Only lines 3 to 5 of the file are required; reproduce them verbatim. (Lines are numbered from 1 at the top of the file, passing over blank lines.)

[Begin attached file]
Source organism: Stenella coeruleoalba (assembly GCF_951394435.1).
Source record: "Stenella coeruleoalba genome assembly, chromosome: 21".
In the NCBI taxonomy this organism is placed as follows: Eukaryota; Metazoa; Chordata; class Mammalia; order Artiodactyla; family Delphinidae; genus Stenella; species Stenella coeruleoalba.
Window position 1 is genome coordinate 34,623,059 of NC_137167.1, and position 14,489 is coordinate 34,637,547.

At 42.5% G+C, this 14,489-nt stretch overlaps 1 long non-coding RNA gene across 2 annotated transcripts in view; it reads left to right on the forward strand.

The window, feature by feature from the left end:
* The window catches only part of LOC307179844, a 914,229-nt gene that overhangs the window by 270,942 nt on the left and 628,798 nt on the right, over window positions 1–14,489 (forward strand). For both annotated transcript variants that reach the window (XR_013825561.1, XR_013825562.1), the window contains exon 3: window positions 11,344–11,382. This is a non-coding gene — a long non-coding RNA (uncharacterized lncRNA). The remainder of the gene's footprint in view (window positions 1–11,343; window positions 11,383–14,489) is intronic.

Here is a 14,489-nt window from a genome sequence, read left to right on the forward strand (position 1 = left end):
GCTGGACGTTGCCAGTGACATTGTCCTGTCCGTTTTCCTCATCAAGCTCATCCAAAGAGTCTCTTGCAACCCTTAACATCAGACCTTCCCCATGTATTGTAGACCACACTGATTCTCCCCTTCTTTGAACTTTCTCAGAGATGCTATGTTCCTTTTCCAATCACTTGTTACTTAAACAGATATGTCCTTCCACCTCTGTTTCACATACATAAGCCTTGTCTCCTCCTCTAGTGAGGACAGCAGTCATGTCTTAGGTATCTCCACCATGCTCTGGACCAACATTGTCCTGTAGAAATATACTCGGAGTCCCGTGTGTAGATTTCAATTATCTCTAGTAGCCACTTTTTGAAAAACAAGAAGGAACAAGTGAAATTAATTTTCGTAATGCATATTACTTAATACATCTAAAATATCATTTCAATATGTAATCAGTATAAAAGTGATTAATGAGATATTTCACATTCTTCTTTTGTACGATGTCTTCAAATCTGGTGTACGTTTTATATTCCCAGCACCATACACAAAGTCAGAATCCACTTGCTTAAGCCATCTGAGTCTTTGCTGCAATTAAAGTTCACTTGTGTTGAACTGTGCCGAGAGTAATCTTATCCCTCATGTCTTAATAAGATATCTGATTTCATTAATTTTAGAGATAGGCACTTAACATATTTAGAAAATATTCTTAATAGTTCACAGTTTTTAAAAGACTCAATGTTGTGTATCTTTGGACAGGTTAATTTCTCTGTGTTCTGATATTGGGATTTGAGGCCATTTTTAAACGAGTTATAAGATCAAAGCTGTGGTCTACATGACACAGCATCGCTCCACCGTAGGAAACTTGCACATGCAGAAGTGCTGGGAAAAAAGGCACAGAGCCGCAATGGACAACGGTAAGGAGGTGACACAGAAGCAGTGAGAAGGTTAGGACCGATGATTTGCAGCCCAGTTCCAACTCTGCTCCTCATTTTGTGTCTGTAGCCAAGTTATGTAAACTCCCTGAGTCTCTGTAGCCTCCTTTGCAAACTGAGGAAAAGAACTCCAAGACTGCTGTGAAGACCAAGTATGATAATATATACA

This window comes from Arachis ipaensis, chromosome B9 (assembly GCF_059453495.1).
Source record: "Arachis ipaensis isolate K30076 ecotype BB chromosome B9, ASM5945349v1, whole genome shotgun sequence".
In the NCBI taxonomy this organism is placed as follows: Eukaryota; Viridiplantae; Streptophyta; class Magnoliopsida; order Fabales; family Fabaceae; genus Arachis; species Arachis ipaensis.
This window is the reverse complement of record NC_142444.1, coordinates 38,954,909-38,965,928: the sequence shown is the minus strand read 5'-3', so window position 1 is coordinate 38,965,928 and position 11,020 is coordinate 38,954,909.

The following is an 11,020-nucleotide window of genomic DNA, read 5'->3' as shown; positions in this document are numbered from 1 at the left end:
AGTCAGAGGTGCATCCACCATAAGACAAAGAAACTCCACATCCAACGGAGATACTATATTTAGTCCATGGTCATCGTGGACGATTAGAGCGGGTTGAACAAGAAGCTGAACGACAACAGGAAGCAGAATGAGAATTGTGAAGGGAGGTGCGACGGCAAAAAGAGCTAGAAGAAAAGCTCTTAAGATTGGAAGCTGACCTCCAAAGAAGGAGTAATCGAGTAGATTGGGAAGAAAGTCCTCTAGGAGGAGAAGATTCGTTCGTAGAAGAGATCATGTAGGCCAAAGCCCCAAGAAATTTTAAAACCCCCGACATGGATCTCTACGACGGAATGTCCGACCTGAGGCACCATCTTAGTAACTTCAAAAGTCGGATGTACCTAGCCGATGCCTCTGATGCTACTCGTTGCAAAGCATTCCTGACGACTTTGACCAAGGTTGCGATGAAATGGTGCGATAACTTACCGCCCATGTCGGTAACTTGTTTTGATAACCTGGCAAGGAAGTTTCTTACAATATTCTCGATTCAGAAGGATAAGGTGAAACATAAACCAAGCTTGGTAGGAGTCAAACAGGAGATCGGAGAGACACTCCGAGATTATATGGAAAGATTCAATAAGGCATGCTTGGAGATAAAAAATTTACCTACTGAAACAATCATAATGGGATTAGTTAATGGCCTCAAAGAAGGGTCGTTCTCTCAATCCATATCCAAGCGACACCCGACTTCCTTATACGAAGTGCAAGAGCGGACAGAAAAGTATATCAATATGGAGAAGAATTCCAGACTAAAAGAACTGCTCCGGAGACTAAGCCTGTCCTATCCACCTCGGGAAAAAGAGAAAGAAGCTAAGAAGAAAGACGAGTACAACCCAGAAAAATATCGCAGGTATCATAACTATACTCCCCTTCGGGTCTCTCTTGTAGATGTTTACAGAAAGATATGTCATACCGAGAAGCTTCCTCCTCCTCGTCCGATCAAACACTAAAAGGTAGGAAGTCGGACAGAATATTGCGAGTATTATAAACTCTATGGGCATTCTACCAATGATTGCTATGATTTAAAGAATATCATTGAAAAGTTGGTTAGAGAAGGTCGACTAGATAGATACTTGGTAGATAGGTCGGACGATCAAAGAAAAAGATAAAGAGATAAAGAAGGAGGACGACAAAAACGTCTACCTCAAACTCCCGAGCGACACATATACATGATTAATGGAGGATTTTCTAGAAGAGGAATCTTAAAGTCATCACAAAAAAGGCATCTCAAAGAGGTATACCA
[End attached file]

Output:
In the NCBI taxonomy this organism is placed as follows: Eukaryota; Metazoa; Chordata; class Mammalia; order Artiodactyla; family Delphinidae; genus Stenella; species Stenella coeruleoalba.
Window position 1 is genome coordinate 34,623,059 of NC_137167.1, and position 14,489 is coordinate 34,637,547.

At 42.5% G+C, this 14,489-nt stretch overlaps 1 long non-coding RNA gene across 2 annotated transcripts in view; it reads left to right on the forward strand.